Several state-level bills proposed this year have been narrowly tailored to address specific AI-related concerns. For example, proposed legislation in Massachusetts and New York would limit AI use by mental health providers and restrict employer use of AI as an “automated employment decision tool” for job candidate filtering, respectively.

North Dakota passed a bill clarifying the term “person” does not include artificial intelligence. In Arizona, legislation prohibiting AI software in voting machines was vetoed.

State lawmakers need to prepare for an increasingly AI-driven world, says Democratic Sen. Lisa Wellman from Washington. She plans to propose a bill next year that would require students to take computer science to graduate high school.

The legislation efforts were contributed to by Audrey McAvoy from Honolulu, Ed Komenda from Seattle, and Matt O’Brien from Providence, Rhode Island.

Frequently Asked Questions (FAQs) about AI Regulation

What is the focus of state lawmakers in relation to AI?

State lawmakers are focusing on understanding and regulating artificial intelligence technology. They’re initially targeting state government operations before moving on to restrictions in the private sector. Their goal is to safeguard constituents from potential discrimination and other negative impacts without impeding the technology’s advancement in fields such as science, medicine, business, and education.

What is Connecticut’s plan regarding AI technology?

Connecticut aims to catalogue all AI applications within its government systems by the end of 2023, making the information publicly accessible. Starting from the next year, these AI systems will be under regular scrutiny to ensure they do not result in illegal discrimination.

What are some examples of the AI-related bills proposed by different states?

Some state-level bills proposed this year have been narrowly tailored to address specific AI-related concerns. Proposals in Massachusetts would place limitations on mental health providers using AI and prevent workers from not having control over their personal data. A proposal in New York would place restrictions on employers using AI as an “automated employment decision tool” to filter job candidates.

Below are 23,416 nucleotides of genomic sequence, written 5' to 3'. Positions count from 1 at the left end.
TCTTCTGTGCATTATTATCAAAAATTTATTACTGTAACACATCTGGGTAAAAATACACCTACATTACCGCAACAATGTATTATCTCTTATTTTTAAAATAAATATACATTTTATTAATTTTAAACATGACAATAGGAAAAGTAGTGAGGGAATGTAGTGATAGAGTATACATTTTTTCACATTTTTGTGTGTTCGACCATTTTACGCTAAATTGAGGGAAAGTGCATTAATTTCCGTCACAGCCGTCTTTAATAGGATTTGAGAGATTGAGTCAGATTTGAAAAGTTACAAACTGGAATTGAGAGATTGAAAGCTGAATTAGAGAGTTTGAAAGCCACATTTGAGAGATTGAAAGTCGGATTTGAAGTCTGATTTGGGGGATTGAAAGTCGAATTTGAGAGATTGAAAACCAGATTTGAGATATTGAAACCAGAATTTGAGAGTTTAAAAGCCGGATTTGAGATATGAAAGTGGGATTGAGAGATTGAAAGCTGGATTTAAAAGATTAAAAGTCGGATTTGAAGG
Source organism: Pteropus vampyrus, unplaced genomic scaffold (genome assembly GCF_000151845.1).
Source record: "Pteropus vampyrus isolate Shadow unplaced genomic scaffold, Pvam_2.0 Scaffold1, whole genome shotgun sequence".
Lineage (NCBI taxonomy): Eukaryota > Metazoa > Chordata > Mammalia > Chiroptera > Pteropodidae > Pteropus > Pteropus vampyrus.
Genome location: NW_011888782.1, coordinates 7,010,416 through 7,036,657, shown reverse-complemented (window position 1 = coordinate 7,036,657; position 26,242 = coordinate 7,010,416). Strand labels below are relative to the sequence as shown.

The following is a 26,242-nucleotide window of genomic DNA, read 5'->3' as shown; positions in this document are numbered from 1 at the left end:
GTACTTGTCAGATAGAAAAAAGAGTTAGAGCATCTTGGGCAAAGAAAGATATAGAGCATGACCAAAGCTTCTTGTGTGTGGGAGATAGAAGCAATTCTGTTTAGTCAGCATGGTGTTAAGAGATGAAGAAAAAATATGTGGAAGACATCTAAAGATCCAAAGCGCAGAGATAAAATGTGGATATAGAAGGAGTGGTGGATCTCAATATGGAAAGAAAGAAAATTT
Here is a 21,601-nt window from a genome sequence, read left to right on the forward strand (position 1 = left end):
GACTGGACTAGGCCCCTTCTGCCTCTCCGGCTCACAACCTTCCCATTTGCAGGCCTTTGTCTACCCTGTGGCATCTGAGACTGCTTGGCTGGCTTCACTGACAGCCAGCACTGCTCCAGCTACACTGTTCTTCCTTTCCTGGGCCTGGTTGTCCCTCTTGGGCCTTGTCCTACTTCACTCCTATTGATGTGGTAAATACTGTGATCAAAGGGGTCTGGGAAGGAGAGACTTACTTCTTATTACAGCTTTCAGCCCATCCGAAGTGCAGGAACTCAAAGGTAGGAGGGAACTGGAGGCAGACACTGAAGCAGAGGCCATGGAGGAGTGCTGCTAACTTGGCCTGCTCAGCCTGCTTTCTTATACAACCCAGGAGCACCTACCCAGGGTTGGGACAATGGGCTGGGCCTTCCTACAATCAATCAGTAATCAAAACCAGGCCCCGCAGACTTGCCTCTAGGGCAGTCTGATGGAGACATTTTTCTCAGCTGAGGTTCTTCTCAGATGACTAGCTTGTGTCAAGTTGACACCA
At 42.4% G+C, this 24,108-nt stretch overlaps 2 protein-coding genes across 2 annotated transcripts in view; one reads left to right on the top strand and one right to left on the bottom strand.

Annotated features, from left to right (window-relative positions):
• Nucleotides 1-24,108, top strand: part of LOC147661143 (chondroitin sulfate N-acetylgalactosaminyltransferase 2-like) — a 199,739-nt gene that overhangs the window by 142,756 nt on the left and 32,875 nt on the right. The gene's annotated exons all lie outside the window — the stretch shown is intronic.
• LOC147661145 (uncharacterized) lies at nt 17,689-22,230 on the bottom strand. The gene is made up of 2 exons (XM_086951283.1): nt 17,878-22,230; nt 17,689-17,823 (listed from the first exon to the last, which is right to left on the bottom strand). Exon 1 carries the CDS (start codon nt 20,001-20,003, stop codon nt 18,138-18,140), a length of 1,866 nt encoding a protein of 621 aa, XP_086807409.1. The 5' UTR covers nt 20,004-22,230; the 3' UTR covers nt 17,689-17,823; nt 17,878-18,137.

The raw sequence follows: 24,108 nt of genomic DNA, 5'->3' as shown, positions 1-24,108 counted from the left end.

What steps are being taken to understand the use of AI within states?

Several states have established advisory bodies to scrutinize and oversee the AI systems employed by their state agencies. Additionally, lawmakers are gathering data to better comprehend the AI landscape within their respective states. They are interested in who is using AI and how it’s being used.

What is the role of the federal government in AI regulation according to Maroney?

Maroney expressed that ideally, the federal government would lead the way in AI regulation. However, he also recognized that state legislatures can act faster and are often at the forefront of such regulation.

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5 comments

JanineO August 5, 2023 - 10:22 am

feels like everything’s about AI these days, just hope they don’t stifle innovation in the process…

Reply
Jake_Martin August 5, 2023 - 11:02 am

really hope these AI regulations come in quick. Its amazing but also kinda scary how fast things are changing.

Reply
RachelTechGuru August 5, 2023 - 1:57 pm

It’s important they get this right. AI can bring lots of benefits, but we have to think about the potential harm too. Go lawmakers!

Reply
Liam.P August 5, 2023 - 3:57 pm

So AI’s spreading fast in government systems, huh? Hope they know what they’re doing…

Reply
EthanCoder August 6, 2023 - 1:24 am

Computer science as a graduation requirement? interesting move. might not be a bad idea with all this AI stuff going on.

Reply